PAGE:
Rugeley B power station calls it quits

Posted: February 8, 2016 by Andrew in Energy, News

Image credit: Express & Star

The owners of Rugeley B announced today that they are to close the power station this summer.

Another 1000MW needs to be found from somewhere else. It’s making for a long list: Fiddler’s Ferry (reported here on February 4th) Longannet, Ferrybridge and Eggborough. 150 jobs are also at risk.

ENGIE Press release

ENGIE is today announcing that its 1,000 MW Rugeley Power Station in Staffordshire is expected to cease market operations in early summer 2016 due to the deterioration in market conditions for UK coal-fired power generation.
This closure will potentially lead to the loss of 150 jobs, subject to the outcome of an employee consultation exercise, and any further discussions with government bodies. During the consultation period, ENGIE will seek to identify redeployment opportunities elsewhere across the business, in line with the Group’s ongoing commitment to employees. A number of ongoing roles are expected to be required to support decommissioning and redevelopment of the site.
Unfortunately market conditions for UK coal plant have deteriorated rapidly in recent years, as a result of a continued fall in power prices on the back of commodity market decline, and increases in carbon costs. Under such conditions, there is no prospect of the power station recovering its future operating costs.
ENGIE remains one of the UK’s largest independent power producers and will continue to invest in its energy and services capabilities as a long-term committed partner for the UK.
David Alcock, CEO of ENGIE’s Energy Infrastructure division in the UK, said: “It is with deep regret that we have had to make this decision at Rugeley. Our priority now is to support the employees and help them through this period. We implemented a number of changes at Rugeley a year ago in order to help maintain operations at the site but a combination of falling prices and the impact of various market changes has now made this unviable.
“We will of course keep all options for the power station under review, and will maintain dialogue with all stakeholders as we proceed with the employee consultation process. I would personally like to thank everyone at Rugeley for their contribution to our business and for their loyal service to the Power Station.”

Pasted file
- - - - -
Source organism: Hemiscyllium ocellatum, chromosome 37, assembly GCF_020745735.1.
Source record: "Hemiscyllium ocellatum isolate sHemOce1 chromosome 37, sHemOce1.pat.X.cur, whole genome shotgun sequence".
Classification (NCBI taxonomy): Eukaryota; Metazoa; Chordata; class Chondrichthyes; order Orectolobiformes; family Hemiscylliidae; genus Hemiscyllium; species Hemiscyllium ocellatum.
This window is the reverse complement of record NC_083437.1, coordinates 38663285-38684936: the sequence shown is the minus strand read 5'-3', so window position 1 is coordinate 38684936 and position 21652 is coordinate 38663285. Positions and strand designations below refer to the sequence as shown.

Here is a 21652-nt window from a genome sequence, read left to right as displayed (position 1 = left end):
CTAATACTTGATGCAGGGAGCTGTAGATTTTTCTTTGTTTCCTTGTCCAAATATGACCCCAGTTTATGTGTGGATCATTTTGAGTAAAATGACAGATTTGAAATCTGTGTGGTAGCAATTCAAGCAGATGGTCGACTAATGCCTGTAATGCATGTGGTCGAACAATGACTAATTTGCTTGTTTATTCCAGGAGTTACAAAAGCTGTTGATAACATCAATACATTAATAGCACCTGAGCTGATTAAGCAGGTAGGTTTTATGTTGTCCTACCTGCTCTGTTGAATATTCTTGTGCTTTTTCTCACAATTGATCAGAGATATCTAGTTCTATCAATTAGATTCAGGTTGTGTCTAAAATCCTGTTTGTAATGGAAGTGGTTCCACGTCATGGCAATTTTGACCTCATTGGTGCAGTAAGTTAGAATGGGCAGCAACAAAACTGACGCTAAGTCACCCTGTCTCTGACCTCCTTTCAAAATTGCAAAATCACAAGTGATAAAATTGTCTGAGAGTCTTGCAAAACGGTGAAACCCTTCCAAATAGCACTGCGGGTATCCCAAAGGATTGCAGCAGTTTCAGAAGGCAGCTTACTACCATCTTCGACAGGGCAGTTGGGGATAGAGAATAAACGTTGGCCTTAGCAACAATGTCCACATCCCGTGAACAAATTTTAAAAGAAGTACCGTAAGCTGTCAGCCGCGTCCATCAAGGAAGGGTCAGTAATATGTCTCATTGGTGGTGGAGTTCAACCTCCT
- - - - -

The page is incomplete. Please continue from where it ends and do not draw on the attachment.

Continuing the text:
Rugeley Power Station is jointly owned by ENGIE (75%) and Mitsui & Co. Ltd. (25%). It can provide enough electricity to power 1 million homes and is one of the most flexible and efficient coal-fired stations in the UK.
The Station is also known as Rugeley “B” and has been in operation since 1970. Rugeley “A” station, built on the same site back in the 1950s, was decommissioned in 1996.

Express & Star news article

Still waiting for a response from DECC.



  1. Andrew says:

    Interesting Twitter conversation on the closure.

  2. tallbloke says:

    The reckless tinkering with the ‘Carbon price floor’ and ‘Green energy’ levies will leave the UK in parlous state for energy generation.

  3. michael hart says:

    Nothing new, I guess, to regular readers here.

    The climate change act 2008, coupled with subsidies for intermittent windpower/solar makes it harder for traditional generators to keep their heads above water. More to come.

    The solution will later be when the government realises it has to subsidise traditional generators to come back to the market. They will have achieved less than nothing in the intervening years. And may also have Europe on their back telling them what solutions are not acceptable.

    Go figure. The European Commission is probably glad that the referendum will happen before 2018.

  4. Stephen Richards says:

    Are carbon brief a green organisation and partly responsible for the closures.??

  5. oldbrew says:

    The domino effect has kicked in.

  6. oldbrew says: